I suppose all of us are shaped and influenced by our experiences, and I’m no different. As I reflect on my own life one of the fondest and most poignant memories is of the time Daddy took his three boys on our first saltwater fishing trip. It was a life-changing encounter with nature and with the frailties of human beings. I not only enjoyed it but also learned a fair number of lessons on that first trip out onto the deep blue sea.
The trip took place aboard a big charter boat with 50 or more people onboard, many of whom looked as if they had never hoisted a hook and line in their lives. We were fishing out of a Florida town that ended with two “E’s” or two “O’s” or something like that, and thus, I learned that Florida has a funny way of naming its cities.
As we climbed aboard, our hearts were pounding with excitement, and why not? It was a big nice boat, a captain and mates that looked like Ahab and his band of cutthroats, as well as the prospect of catching some big old fish. That will get your juices flowing even if you are only 12 years old.
I had always viewed the ocean from a beach perspective and it looked pretty cool to me. Vast and mysterious with a few harmless looking waves that we could ride on with our little surfboards. I had always dreamed of venturing out on its immense surface and trying my luck. That said, I had never heard the terms “sea sickness,” “ear patches” or “seasick pills” and was not in the least intimidated by the big blue water.
Once on the charter we discovered that it had a large, comfortable inside cabin where all of us customers could lounge until the time came to haul in some lunkers. So we settled in.
One of the first things I noticed was a group of guys sitting around drinking something out of silver cans that had red and white stripes. This turned out to be my introduction to beer drinkers. Since I didn’t know anything about beer and beer drinkers, my first impression was that it must have tasted really good because the boys were doing a lot of guzzling and loud laughing. I asked Daddy if I could have some of whatever they were drinking, and he said no without further explanation.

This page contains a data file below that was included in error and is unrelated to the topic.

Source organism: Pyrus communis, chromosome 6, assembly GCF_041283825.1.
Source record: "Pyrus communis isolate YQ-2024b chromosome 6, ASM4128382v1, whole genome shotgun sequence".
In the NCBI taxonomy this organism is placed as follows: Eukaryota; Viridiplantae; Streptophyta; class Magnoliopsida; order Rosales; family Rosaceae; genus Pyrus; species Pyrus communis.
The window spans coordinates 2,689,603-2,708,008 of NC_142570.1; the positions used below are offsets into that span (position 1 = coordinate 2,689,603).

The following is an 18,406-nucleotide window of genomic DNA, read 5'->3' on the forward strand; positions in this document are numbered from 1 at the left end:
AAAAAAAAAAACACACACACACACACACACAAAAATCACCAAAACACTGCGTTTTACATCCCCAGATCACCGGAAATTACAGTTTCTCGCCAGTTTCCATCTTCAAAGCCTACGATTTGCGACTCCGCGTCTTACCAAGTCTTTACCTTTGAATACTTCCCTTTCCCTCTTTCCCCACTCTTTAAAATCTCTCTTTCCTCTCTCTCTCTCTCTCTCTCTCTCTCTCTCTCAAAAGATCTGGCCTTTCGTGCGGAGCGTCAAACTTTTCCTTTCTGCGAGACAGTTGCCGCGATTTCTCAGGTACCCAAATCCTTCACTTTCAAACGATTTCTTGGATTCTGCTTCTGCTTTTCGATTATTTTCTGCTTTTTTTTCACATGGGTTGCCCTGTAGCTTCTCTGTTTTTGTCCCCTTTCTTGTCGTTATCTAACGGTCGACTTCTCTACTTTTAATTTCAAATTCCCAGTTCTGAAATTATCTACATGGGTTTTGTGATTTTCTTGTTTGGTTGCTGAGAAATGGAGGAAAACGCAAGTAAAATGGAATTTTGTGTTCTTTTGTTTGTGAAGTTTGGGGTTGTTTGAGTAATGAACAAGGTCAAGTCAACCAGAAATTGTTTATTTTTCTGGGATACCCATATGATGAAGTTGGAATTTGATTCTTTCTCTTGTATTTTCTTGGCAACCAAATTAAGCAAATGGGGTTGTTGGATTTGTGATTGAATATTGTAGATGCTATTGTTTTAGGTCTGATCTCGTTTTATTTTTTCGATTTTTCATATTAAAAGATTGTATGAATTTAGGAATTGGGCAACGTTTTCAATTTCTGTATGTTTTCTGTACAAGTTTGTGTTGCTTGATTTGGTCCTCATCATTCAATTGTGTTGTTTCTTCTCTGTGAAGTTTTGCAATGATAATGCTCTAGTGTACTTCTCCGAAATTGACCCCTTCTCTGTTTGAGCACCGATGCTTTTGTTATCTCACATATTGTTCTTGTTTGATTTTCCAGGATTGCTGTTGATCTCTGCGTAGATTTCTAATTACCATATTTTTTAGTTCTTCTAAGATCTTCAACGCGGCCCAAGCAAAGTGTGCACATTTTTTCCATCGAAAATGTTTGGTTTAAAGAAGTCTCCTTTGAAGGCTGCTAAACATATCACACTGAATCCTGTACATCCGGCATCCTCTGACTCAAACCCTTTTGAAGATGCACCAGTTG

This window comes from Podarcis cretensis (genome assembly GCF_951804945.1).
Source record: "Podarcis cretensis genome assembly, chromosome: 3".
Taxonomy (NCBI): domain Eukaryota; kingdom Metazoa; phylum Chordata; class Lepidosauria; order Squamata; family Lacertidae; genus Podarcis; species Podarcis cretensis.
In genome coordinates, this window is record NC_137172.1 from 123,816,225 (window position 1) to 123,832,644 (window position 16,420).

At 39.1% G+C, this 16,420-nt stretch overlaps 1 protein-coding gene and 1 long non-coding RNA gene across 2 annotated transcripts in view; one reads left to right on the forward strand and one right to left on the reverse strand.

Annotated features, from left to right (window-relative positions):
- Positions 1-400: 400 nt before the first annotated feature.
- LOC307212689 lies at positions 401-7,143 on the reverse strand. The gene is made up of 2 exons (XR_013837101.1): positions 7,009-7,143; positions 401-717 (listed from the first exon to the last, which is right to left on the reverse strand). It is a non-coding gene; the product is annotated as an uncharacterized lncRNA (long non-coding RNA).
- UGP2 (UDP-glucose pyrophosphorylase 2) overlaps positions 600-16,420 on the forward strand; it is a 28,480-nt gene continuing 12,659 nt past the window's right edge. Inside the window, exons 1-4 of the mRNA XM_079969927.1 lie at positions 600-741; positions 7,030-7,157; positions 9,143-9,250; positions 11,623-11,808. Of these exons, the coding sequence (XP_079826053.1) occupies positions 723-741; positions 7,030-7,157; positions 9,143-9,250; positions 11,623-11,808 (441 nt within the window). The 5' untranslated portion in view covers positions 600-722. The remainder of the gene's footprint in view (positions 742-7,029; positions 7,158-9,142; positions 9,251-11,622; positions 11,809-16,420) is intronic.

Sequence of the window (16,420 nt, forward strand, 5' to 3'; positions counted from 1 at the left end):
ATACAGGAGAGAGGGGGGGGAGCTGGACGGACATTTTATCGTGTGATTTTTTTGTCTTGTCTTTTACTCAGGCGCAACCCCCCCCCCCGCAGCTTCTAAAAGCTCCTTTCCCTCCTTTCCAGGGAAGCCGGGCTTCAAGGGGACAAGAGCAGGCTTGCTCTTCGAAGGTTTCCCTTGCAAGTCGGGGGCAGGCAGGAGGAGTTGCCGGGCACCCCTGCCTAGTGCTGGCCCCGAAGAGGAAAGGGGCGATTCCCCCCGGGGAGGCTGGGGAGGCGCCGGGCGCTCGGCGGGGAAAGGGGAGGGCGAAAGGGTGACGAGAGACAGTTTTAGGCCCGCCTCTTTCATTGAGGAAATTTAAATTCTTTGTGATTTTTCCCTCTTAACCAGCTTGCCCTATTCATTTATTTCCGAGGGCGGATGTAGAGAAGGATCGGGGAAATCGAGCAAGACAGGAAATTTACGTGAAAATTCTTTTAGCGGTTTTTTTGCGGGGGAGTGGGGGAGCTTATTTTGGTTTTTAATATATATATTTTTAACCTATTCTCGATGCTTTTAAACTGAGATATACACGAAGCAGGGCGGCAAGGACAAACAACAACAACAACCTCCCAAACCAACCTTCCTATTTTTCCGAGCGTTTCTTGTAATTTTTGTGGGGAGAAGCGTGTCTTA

I continued looking around the cabin and there was a lot of interesting stuff in there including boxes of bait labeled “squid.” Not yet having taken marine biology in school I wasn’t sure what that was. Daddy told me it was an ocean-going animal that big fish feasted on, so that was good enough for me. I didn’t get to actually touch it or smell of it right then, but it would make an impression on me later in the day after the hot sun had warmed the squid up a bit. The other thing I noticed in the cabin was a goodly supply of crusted five-gallon buckets that looked and smelled like they hadn’t been washed recently. Daddy wouldn’t tell me what the buckets were for but I would find out later that they were the airline equivalent of a barf bag.
So off we went into the wild blue yonder and I was thoroughly enjoying the ride as well as the anticipation of going deep sea fishing. The guys in the cabin must have been excited too because their laughter kept getting louder and louder. All was right with the world.
It was then the wind began to blow and I heard a maniacal laugh from Captain Ahab.
What began as a gentle breeze soon turned into a 20-knot Northeaster and the big craft began rocking. It didn’t really bother me because I didn’t realize that rookies were supposed to get seasick when caught in a 20-knot wind. I was oblivious. I did notice, however, that the beer drinking/laughing boys had quieted down to a great degree and that their skin color had changed to a greenish hue.
A short time later one of them hustled over to a five-gallon bucket and heaved — and it wasn’t the anchor he heaved up. To that point my stomach had not lurched but by the time three or four of their gang had started a symphony over the buckets I was getting ready to lose my breakfast.
About that time a fog horn sounded on the boat indicating that it was time to drop our lines to the bottom and begin catching fish. I gamely fought the crowd, my newly discovered gastric difficulties and the stench of ripened squid to find a position along the rail and actually was able to boat a small, ugly fish that did not look particularly tasty. Pretty much everyone began to have some success except for those who had been drinking out of those striped cans. They were languishing around in the floor of the cabin groaning and pleading to go back to shore.
The grand finale was when the boat ran aground on the way back. That was just another cool thing to me but it did further complicate the pain of our little beer drinking crowd.
So, as you can see, it was a great experience and helped set me on fire to go back. As I indicated earlier there were several useful lessons learned on my maiden voyage.
When going deep sea fishing:
- Always take along plenty of ear patches and seasick pills.
- Never fail to bring your own private five-gallon bucket.
- Do not, under any circumstances, bring beer or beer drinkers aboard.
- Do not leave the shore if the wind is blowing.
- Never go out on a charter boat whose captain looks like a maniacal version of Ahab.
Follow these simple guidelines and you too can experience the thrill of a lifetime. You can also avoid sea sickness and get hooked on saltwater fishing.
—Email your salt water fishing tips to email@example.com.